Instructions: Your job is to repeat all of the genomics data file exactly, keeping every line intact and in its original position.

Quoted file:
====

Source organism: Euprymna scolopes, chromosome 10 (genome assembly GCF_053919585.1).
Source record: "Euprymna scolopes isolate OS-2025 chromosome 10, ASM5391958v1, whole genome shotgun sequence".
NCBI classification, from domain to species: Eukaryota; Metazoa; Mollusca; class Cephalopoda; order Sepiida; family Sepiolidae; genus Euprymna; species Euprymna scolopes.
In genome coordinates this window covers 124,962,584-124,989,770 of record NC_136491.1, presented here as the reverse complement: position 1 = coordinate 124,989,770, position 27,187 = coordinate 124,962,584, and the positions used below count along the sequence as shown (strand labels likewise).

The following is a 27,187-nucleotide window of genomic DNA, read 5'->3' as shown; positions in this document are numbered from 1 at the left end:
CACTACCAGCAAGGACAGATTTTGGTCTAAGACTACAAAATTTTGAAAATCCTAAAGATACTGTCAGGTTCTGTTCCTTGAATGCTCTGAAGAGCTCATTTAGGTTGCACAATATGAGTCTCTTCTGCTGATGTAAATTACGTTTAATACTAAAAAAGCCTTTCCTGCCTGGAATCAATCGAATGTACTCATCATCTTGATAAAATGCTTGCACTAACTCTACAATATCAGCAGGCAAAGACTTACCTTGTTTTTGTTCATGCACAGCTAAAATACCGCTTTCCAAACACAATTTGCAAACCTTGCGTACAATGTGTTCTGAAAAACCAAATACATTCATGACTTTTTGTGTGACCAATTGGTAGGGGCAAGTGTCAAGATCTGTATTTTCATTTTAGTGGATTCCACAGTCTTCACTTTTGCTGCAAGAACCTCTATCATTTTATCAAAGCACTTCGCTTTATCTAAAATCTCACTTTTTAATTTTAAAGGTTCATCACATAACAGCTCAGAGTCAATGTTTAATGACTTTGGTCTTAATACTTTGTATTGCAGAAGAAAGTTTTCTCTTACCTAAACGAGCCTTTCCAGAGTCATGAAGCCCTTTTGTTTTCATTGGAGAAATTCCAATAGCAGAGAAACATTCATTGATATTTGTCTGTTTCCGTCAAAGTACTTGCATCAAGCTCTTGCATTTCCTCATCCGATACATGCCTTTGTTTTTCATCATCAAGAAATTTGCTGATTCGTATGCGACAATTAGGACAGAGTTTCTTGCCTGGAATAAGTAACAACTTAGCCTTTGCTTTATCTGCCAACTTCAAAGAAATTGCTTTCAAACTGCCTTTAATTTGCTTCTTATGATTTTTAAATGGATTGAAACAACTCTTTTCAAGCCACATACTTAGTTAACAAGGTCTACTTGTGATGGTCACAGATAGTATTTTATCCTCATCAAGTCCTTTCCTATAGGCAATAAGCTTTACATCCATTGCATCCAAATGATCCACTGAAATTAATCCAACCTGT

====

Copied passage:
Source organism: Euprymna scolopes, chromosome 10 (genome assembly GCF_053919585.1).
Source record: "Euprymna scolopes isolate OS-2025 chromosome 10, ASM5391958v1, whole genome shotgun sequence".
NCBI classification, from domain to species: Eukaryota; Metazoa; Mollusca; class Cephalopoda; order Sepiida; family Sepiolidae; genus Euprymna; species Euprymna scolopes.
In genome coordinates this window covers 124,962,584-124,989,770 of record NC_136491.1, presented here as the reverse complement: position 1 = coordinate 124,989,770, position 27,187 = coordinate 124,962,584, and the positions used below count along the sequence as shown (strand labels likewise).

The following is a 27,187-nucleotide window of genomic DNA, read 5'->3' as shown; positions in this document are numbered from 1 at the left end:
CACTACCAGCAAGGACAGATTTTGGTCTAAGACTACAAAATTTTGAAAATCCTAAAGATACTGTCAGGTTCTGTTCCTTGAATGCTCTGAAGAGCTCATTTAGGTTGCACAATATGAGTCTCTTCTGCTGATGTAAATTACGTTTAATACTAAAAAAGCCTTTCCTGCCTGGAATCAATCGAATGTACTCATCATCTTGATAAAATGCTTGCACTAACTCTACAATATCAGCAGGCAAAGACTTACCTTGTTTTTGTTCATGCACAGCTAAAATACCGCTTTCCAAACACAATTTGCAAACCTTGCGTACAATGTGTTCTGAAAAACCAAATACATTCATGACTTTTTGTGTGACCAATTGGTAGGGGCAAGTGTCAAGATCTGTATTTTCATTTTAGTGGATTCCACAGTCTTCACTTTTGCTGCAAGAACCTCTATCATTTTATCAAAGCACTTCGCTTTATCTAAAATCTCACTTTTTAATTTTAAAGGTTCATCACATAACAGCTCAGAGTCAATGTTTAATGACTTTGGTCTTAATACTTTGTATTGCAGAAGAAAGTTTTCTCTTACCTAAACGAGCCTTTCCAGAGTCATGAAGCCCTTTTGTTTTCATTGGAGAAATTCCAATAGCAGAGAAACATTCATTGATATTTGTCTGTTTCCGTCAAAGTACTTGCATCAAGCTCTTGCATTTCCTCATCCGATACATGCCTTTGTTTTTCATCATCAAGAAATTTGCTGATTCGTATGCGACAATTAGGACAGAGTTTCTTGCCTGGAATAAGTAACAACTTAGCCTTTGCTTTATCTGCCAACTTCAAAGAAATTGCTTTCAAACTGCCTTTAATTTGCTTCTTATGATTTTTAAATGGATTGAAACAACTCTTTTCAAGCCACATACTTAGTTAACAAGGTCTACTTGTGATGGTCACAGATAGTATTTTATCCTCATCAAGTCCTTTCCTATAGGCAATAAGCTTTACATCCATTGCATCCAAATGATCCACTGAAATTAATCCAACCTGT